Fans of Robert Whittaker have become used to the waiting game.

Since April 2017, a combination of bad luck and injury have restricted ‘The Reaper’ to just four appearances inside the Octagon.

Barring last-minute disaster, his latest hiatus, stretching more than nine months, will come to an end on 25 July when he strides to the cage to meet Britain’s Darren Till in a mouth-watering main event that will serve as Fight Island’s closing ceremony - as ever exclusively live on BT Sport.


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The Aussie star had originally been set to return to action to face Jared Cannonier in March, but in January, Whittaker pulled out of the fight admitting: “There are a few other things going on in my life that I need to give priority to and sort out.”

He later confessed to being “completely burnt out”, vowing to take some time away from training in order to spend time with his family.

For Whittaker then, a global lockdown arrived at precisely the right time to allow him to realign his focus after losing his 185lb belt to Israel Adesanya in emphatic style at UFC 243.

Speaking about his comeback to Submission Radio earlier this month, the 29-year-old said: “I’m just going to go in there and have fun with it to be honest.

“It’s one of those things where the pressure has been on so heavily over the last few years and everything has been ramping up and ramping up and ramping up. I just want to take a step back, take all the skillsets I’ve been working on and go in there and just be relaxed and let them out.

“The theme for this fight is 'fresh'”
- Robert Whittaker

“I want to go in there and have fun with it, be creative with it, I want to fight like me. I want to enjoy the ride, I want to enjoy the experience.”

It might be reasonable to assume Whittaker would want his first fight since losing the title to be on home soil but the 20-5 fighter admitted he had found the spotlight difficult to escape while competing among familiar surroundings.

“There is definitely pressure, especially fighting at home a lot,” he continued.

“I found that hard with the title up in the air. There is just so much more around it. So much surrounding the fights. It got a bit much. But it comes with the territory.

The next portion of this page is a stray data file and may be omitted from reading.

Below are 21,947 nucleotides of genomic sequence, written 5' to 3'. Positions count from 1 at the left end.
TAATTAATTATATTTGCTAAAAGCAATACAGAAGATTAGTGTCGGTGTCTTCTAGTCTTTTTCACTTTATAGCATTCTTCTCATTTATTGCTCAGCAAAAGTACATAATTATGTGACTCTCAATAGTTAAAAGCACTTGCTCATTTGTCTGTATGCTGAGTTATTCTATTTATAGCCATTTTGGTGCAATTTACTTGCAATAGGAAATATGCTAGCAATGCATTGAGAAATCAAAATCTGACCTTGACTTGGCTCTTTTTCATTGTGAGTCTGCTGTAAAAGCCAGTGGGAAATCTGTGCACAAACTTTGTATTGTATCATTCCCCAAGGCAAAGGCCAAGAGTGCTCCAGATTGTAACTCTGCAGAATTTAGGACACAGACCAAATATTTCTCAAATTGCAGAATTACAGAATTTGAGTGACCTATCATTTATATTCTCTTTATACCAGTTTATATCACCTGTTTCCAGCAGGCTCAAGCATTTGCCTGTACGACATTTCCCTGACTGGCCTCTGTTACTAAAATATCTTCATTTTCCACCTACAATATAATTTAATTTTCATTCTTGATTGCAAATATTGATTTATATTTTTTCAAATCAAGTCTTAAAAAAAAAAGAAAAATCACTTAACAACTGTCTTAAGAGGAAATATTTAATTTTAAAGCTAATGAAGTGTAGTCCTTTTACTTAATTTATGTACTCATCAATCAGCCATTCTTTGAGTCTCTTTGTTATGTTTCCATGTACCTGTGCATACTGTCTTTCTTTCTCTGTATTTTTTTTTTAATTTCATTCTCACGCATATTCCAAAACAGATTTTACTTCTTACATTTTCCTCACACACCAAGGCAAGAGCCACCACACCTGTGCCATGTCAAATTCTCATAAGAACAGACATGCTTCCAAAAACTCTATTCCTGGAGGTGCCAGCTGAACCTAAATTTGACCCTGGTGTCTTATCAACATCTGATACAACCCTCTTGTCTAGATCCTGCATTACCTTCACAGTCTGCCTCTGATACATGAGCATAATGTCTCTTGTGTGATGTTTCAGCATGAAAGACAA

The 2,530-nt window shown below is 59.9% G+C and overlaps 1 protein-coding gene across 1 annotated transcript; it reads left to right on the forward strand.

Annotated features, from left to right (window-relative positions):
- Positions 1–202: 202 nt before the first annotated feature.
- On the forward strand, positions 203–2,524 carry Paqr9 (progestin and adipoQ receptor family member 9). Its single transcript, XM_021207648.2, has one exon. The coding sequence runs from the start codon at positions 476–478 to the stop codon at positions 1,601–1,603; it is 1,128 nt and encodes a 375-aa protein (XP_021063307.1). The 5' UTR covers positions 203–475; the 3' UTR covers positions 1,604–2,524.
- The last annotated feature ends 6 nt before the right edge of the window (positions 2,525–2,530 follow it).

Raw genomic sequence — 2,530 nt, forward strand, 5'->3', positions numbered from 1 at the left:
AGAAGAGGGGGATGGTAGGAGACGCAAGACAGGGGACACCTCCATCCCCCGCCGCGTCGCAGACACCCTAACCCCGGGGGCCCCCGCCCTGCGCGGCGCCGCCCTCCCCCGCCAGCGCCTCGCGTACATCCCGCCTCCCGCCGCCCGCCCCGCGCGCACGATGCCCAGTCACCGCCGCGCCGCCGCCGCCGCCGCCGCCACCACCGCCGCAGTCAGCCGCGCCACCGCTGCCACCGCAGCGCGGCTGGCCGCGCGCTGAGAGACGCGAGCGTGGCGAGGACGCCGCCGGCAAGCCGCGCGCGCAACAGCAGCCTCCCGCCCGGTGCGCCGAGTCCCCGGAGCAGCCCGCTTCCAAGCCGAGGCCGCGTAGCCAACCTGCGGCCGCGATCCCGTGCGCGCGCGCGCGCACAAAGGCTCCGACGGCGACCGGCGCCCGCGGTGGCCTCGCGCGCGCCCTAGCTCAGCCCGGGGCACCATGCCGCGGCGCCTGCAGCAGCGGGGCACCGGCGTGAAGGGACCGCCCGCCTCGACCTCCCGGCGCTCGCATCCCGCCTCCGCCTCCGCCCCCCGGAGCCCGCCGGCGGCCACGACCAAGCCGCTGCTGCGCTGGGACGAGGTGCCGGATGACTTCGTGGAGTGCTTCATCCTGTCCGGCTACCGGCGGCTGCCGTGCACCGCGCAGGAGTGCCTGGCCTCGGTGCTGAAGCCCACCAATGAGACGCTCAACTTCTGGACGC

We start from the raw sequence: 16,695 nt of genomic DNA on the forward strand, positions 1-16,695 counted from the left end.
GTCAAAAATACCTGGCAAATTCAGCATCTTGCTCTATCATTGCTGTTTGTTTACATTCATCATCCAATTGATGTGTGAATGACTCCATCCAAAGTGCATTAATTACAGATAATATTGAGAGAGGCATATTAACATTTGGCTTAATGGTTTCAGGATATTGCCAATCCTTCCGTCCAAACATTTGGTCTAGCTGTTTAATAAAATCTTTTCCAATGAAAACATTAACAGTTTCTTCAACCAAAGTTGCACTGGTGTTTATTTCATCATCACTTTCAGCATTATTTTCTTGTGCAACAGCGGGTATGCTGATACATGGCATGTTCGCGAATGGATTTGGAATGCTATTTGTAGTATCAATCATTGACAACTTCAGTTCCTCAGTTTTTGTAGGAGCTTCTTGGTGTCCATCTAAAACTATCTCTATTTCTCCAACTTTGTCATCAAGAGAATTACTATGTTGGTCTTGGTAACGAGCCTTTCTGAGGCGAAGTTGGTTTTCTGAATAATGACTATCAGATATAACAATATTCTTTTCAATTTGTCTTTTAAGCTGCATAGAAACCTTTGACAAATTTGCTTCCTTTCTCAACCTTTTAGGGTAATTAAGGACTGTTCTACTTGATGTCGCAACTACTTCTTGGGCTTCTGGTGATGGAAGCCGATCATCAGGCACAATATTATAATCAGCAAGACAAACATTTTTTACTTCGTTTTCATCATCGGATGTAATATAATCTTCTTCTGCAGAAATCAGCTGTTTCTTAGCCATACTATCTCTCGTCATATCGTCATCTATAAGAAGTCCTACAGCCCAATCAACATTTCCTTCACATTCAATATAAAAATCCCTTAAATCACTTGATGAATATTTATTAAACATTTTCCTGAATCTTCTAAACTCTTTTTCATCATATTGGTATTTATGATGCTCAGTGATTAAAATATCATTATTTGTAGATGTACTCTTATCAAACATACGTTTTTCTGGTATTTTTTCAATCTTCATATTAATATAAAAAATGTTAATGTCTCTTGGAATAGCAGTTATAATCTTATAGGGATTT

“I’m looking forward for a change, to fighting in a different country, no crowd, just a ranking fight. It’s going to be fresh. I feel the theme for this fight is ‘fresh’.”

Since making his middleweight debut in 2014, Whittaker has slowly assembled one of the division’s most accomplished resumes, becoming a cult favourite in the process.

Six performance bonuses since moving north of 170lb have done much of the talking for him during that time – but building up to this fight, Whittaker warned Till to expect a rough night inside the cage.

“I think he’s got a good skillset but I think that honestly, I’m better across the board,” he said.

Months since Whittaker's last fight

“I hope I can get him out of there very quickly. It’s not going to be through lack of trying, trust me. But I’m prepared to make it a slugfest, I’m prepared to make it hell. I’m going to get in there and I’m going to do my thing.”

More than 17,000 kilometres away, in the Team Kaobon lair outside Wavertree in Liverpool, Till has been steeling himself to headline yet another main event – his fifth in 10 UFC outings.

Now campaigning at middleweight after giving up the struggle of cutting down to 170lb, Till will hope he can emulate the success of his opponent Whittaker, who made the same move some six years ago.

This camp, Till revealed, has been focused on helping him “get comfortable” at the weight following his victory on middleweight debut for the promotion against Kelvin Gastelum at UFC 244.

“[I’ve been working on] feeling strong, trying to stay with the same speed that I had at welterweight but getting a little bit stronger,” he told ESPN last month.

“I’m not trying to bulk up and be as tough or strong as these guys, just trying to stay agile and more speed. I’m just trying to get comfortable but I feel okay. 

“I'm not worried what he's doing. I couldn't care less”
- Darren Till

“Robert is a little bit shorter than me but this is not his first rodeo so we’re going to see. I don’t know how he’s been preparing. I know we’ve had some back and forths, that he was not prepared and he was eating junk food and that, but he was the champion for a reason and I’m sure he’s going to come very well prepared.”

Despite Whittaker’s middleweight reign coming to an end with a relative whimper against Adesanya, Till added: “I’m expecting what I would expect from a champion, from one of the great middleweights that he has been and will go down as being.

“I have to do my work and prepare myself to do whatever it takes and make sure that I’m prepared for five rounds.

“A lot of people say the real Whittaker didn’t turn up against Adesanya, not to take anything away [from Adesanya] but that’s what a lot of people are saying.

“I said recently ‘if the worst Robert turns up, it’s better for me’. That’s what I would like. A lot of guys say ‘I want the best version of that fighter’ but I don’t understand why you would want that. Why would you not want the worst version? It’s an easier win! 

“I don’t know, maybe he turns up and his head’s not right. He said he was dealing with a few problems. Maybe he turns up and he’s just unbelievable on the night.

“Either or for me, I’m prepared for both. I’m not worried what he’s doing. I couldn’t care less, I’m worried about what me and my team are doing.”

With a potential middleweight title shot not beyond the realm of possibility once Adesanya and Paulo Costa conclude their business, there is no small incentive awaiting the winner on Fight Island.

Will it be ‘The Reaper’, refreshed and rejuvenated, or ‘The Gorilla’, hungry for his first UFC gold?

Watch UFC Fight Night: Whittaker v Till from Fight Island exclusively live on BT Sport 1HD this Saturday from 11pm.